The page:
The topic I have been assigned is: “being a man in a feminized world.” And for this we turn to the animal kingdom. If you would like to know what it is like to be a man (or a woman) in a fully feminized world, then I invite you to consider the naked mole-rat (Heterocephalus glaber). Deep in the sandy soil of the Horn of Africa, the Lord has given us a living picture of what life would be for mammals if the order of male and female were broken down to the level of ants, bees, and wasps. Among the naked mole-rats there is no marriage, no nuclear families, no patriarchy. One queen is ascendant and she favors two or three males for reproductive purposes. The rest of society is reduced to sexless (dare we say transgendered?) drones.
If you want to ponder a sexless society of mammals ruled over by an all powerful female-led governance where everyone else is equal, you can take up a degree in Women’s Studies at any four year college in the land – or save yourself the time and just read the Wikipedia article on Heterocephalus glaber.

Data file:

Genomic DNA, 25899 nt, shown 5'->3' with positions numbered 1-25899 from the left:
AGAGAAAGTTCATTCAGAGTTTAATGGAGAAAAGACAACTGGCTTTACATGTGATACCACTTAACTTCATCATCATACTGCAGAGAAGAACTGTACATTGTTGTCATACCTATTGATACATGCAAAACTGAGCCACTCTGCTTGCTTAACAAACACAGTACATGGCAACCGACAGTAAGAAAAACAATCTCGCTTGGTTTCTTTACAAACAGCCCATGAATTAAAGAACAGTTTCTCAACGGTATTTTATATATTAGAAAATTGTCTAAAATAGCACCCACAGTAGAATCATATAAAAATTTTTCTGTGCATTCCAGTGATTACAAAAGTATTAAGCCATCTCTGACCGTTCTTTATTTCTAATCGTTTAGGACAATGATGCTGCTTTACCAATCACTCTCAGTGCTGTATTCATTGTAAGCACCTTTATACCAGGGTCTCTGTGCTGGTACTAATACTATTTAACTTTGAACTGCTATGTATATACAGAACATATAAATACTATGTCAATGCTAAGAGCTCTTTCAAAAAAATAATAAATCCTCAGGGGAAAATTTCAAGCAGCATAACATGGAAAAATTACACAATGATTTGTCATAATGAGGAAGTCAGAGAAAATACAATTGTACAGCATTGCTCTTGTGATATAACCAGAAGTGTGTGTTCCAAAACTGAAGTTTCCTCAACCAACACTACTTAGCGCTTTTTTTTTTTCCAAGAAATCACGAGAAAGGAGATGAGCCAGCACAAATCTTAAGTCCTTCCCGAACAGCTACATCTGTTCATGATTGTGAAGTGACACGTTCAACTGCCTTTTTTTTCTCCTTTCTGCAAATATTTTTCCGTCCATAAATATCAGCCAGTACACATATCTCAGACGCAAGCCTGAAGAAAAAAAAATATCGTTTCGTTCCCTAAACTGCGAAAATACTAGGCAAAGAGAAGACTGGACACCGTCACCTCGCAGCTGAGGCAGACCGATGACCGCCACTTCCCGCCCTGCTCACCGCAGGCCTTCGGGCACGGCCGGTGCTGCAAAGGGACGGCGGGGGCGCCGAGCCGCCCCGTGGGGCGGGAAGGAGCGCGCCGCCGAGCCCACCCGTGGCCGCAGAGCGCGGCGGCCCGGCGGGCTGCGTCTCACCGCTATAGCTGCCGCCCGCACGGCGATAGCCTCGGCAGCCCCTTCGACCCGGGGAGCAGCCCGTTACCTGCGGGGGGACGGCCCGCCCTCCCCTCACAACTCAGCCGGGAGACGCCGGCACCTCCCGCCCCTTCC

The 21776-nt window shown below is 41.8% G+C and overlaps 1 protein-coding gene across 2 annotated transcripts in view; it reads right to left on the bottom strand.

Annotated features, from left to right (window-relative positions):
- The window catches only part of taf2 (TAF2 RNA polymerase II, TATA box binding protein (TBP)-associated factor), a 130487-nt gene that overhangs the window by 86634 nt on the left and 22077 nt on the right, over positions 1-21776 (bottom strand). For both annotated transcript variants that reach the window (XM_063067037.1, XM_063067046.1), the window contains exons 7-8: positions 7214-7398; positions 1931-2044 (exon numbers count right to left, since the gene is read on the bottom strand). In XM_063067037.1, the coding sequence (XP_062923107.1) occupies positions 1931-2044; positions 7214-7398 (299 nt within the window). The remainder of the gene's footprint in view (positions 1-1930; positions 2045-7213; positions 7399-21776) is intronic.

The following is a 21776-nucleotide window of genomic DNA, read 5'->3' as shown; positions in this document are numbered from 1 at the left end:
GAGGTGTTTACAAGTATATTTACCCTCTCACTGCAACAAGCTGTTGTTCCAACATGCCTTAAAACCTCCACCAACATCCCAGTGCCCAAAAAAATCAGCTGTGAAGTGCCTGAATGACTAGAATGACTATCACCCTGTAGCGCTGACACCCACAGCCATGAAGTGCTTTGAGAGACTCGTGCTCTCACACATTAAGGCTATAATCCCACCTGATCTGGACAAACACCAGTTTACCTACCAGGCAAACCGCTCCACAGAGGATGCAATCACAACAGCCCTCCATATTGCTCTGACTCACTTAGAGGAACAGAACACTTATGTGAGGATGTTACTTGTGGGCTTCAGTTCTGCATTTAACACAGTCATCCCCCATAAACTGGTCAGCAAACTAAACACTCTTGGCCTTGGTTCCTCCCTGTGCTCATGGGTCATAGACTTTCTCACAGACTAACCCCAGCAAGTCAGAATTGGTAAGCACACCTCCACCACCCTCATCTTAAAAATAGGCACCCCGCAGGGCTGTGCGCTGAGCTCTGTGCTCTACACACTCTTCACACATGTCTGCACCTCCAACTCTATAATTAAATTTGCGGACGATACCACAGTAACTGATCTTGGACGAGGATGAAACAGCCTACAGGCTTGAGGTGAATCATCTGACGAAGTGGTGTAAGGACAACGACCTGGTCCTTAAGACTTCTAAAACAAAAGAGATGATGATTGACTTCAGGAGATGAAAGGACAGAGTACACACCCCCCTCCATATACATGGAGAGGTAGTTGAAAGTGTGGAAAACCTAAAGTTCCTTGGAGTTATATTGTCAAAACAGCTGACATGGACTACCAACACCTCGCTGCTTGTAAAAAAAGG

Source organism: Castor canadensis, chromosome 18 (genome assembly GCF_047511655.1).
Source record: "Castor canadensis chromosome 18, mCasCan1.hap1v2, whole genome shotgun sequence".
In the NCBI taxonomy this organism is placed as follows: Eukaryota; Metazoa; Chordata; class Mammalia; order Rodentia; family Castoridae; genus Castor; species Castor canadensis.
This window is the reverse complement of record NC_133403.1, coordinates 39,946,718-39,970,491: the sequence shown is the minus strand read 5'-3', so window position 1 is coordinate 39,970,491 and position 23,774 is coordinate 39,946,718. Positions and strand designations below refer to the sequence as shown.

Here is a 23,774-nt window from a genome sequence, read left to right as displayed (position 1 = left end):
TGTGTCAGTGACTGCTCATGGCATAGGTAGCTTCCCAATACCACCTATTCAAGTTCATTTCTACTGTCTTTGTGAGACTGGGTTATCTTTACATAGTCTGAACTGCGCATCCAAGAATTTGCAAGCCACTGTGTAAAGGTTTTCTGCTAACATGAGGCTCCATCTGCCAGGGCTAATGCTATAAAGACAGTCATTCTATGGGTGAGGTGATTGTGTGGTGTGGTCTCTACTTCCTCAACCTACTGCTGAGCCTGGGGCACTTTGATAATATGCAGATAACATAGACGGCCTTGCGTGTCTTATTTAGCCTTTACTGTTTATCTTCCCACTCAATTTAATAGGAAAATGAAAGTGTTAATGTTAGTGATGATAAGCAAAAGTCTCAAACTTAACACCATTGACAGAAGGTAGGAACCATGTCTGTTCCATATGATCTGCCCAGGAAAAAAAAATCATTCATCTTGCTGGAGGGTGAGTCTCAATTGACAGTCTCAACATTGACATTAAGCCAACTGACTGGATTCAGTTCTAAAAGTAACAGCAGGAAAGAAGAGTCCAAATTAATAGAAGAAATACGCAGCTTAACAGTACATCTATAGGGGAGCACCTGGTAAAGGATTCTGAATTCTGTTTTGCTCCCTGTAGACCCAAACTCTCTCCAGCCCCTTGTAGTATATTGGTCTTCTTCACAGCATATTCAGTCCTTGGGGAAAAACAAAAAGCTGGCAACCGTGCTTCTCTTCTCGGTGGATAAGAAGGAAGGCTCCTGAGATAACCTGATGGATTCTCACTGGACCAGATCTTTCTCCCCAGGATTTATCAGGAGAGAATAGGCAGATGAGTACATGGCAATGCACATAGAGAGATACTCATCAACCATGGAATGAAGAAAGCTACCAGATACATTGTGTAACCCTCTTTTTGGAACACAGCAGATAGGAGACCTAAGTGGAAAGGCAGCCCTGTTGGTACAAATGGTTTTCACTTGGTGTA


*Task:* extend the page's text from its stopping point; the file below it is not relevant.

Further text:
On the other hand, if you’d like to ponder a well-ordered human society created in the image of Christ and His Bride the Church, you could read the Household Codes of the New Testament (Ephesians 5 and Colossians 3 and I Peter 3). Mankind was not created to live in a teeming hive of indistinguishable drones. “Male and female He created him.” “And for this reason a man shall leave his father and mother and be united to his wife and the two shall become one flesh.”
Households, not hives. Real men: husbands and fathers who love their wives as Christ does the Church, not drones or slaves. Real women: wives and mothers who honor and submit to their husbands as the Church does to Christ, not queen bees or unsexed robots of flesh and blood.
The distinction between male and female is at the heart of what it means to be human. The union of man and wife and the creation of a family is the source and pillar of human society and well being. And therefore it is no wonder that the devil continues to try to poison this source and tear down this pillar. Young men, as those destined to one day be husbands and fathers, are especially in need of preparation for resisting the devils attacks on the family, patriarchy, and God’s design for male and female. So I hope more of you will join me for our class at Wittenberg Academy that explores these topics (with a cameo from the naked mole-rat) in greater detail: Citizenship, Fitness, & Strength Training.